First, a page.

Bob Murray, the OCSTA director of legislative and political affairs, is urging the Ontario government to include full curriculum exemption into Bill 39. The bill proposes that school boards be required to develop policies to deal with students who suffer brain trauma from concussions.

“You need to be removed from the classroom to let your brain get what is referred to as cognitive rest,” said Murray. “Even the regular classroom can have profound effects on the brain if a person hasn’t received the rest they need. They should be removed from all curriculum in order to properly heal the head injury.” 

Published in Education

VATICAN CITY - Pope Benedict XVI has appointed a German bishop who had been accused of financial irregularities and hitting children to the Vatican's health care council.

Retired Bishop Walter Mixa of Augsburg was named a member of the Pontifical Council for Health Care Ministry March 21.

Published in International

If all Ontarians were as healthy as those with higher incomes there would be 231,000 fewer disabled people and about 3,300 fewer deaths per year, found a recent study from researchers at St. Michael’s Hospital.

The final chapter of the six-year long POWER Study examining health equity was released last month from researchers at St. Michael’s Hospital and the Institute for Clinical Evaluative Sciences (ICES). The POWER study (Project for an Ontario Women’s Health Evidence-Based Report) examined access, quality and outcomes of care across the province for the leading causes of disease and disability and how they varied by sex, income, ethnicity and where one lives. The 12-volume study cost $4.3 million and involved 60 researchers.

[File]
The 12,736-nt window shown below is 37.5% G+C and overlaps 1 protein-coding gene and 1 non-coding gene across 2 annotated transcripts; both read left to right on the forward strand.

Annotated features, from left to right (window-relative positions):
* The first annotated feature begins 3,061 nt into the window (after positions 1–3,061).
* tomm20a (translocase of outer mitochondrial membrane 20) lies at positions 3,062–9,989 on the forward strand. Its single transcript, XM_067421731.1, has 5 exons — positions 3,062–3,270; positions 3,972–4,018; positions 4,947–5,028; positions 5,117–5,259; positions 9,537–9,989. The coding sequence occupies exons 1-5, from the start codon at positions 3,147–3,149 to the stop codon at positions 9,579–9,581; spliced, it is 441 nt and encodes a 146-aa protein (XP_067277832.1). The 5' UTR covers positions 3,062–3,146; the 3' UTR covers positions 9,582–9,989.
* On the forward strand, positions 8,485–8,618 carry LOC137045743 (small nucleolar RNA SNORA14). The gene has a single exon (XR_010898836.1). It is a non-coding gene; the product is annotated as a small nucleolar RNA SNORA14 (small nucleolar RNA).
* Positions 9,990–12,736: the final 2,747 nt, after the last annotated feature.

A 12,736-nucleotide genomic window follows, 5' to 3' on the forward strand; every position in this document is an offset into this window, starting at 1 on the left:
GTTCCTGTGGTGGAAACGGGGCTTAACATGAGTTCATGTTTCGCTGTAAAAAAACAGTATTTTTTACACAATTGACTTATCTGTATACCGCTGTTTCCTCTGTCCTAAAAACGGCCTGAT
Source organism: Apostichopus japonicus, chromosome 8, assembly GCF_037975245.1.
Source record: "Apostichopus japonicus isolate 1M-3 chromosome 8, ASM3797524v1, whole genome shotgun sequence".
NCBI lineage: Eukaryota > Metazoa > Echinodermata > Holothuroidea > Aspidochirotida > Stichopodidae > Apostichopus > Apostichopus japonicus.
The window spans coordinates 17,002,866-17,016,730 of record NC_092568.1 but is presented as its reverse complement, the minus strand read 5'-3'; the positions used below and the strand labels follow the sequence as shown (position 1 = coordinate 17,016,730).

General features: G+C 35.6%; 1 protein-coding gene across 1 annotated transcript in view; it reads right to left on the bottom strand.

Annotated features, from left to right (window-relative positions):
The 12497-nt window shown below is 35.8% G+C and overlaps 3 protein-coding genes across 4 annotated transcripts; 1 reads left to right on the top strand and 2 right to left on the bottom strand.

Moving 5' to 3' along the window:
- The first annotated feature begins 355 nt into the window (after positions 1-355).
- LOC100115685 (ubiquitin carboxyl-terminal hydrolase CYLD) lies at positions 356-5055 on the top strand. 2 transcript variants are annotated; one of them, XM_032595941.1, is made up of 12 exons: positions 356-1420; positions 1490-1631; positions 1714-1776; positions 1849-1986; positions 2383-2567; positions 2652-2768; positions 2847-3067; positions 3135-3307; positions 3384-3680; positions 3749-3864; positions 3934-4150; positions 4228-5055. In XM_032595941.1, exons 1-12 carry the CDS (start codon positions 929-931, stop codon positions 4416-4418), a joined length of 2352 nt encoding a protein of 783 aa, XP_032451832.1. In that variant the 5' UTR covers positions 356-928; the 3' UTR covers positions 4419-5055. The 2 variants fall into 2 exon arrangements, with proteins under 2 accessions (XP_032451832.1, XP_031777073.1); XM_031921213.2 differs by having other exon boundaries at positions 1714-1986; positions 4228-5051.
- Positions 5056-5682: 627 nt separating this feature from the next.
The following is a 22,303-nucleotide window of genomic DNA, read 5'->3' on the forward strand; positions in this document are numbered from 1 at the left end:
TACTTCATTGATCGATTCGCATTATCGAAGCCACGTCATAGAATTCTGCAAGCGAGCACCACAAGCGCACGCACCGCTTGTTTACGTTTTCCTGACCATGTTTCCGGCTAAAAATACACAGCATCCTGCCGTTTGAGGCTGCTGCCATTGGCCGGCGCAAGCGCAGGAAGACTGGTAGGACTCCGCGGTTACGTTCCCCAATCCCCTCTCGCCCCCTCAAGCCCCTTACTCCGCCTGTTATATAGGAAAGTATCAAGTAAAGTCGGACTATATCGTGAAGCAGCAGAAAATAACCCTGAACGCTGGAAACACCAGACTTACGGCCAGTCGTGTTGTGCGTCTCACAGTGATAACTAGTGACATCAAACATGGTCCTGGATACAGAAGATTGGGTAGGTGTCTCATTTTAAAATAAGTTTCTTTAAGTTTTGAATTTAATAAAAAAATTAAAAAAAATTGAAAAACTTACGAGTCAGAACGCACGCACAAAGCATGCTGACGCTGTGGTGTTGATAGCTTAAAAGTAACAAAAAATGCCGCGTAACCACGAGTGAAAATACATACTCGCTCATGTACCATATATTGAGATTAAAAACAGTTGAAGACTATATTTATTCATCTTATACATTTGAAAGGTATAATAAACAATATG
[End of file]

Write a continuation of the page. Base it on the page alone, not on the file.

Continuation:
Published in Canada

Clean and potable water is a human right, not a for-profit commodity dependent on market logic, the Pontifical Council for Justice and Peace told the sixth World Water Forum in Marseille, France.

Canada, on the other hand, stands in contrast to the Vatican position, according to Council of Canadians chair Maude Barlow.

Published in Canada

When I became a Catholic several years ago I understood that I was joining a family. I knew what that meant intellectually, I understood it in theory, but I did not feel it in my bones — even though at the time I thought I did.

Now I feel it in my bones and in my heart, and the feeling will never escape me.

Like Elijah, I found God’s still voice but in a different way than the grand Old Testament prophet.

Published in Guest Columns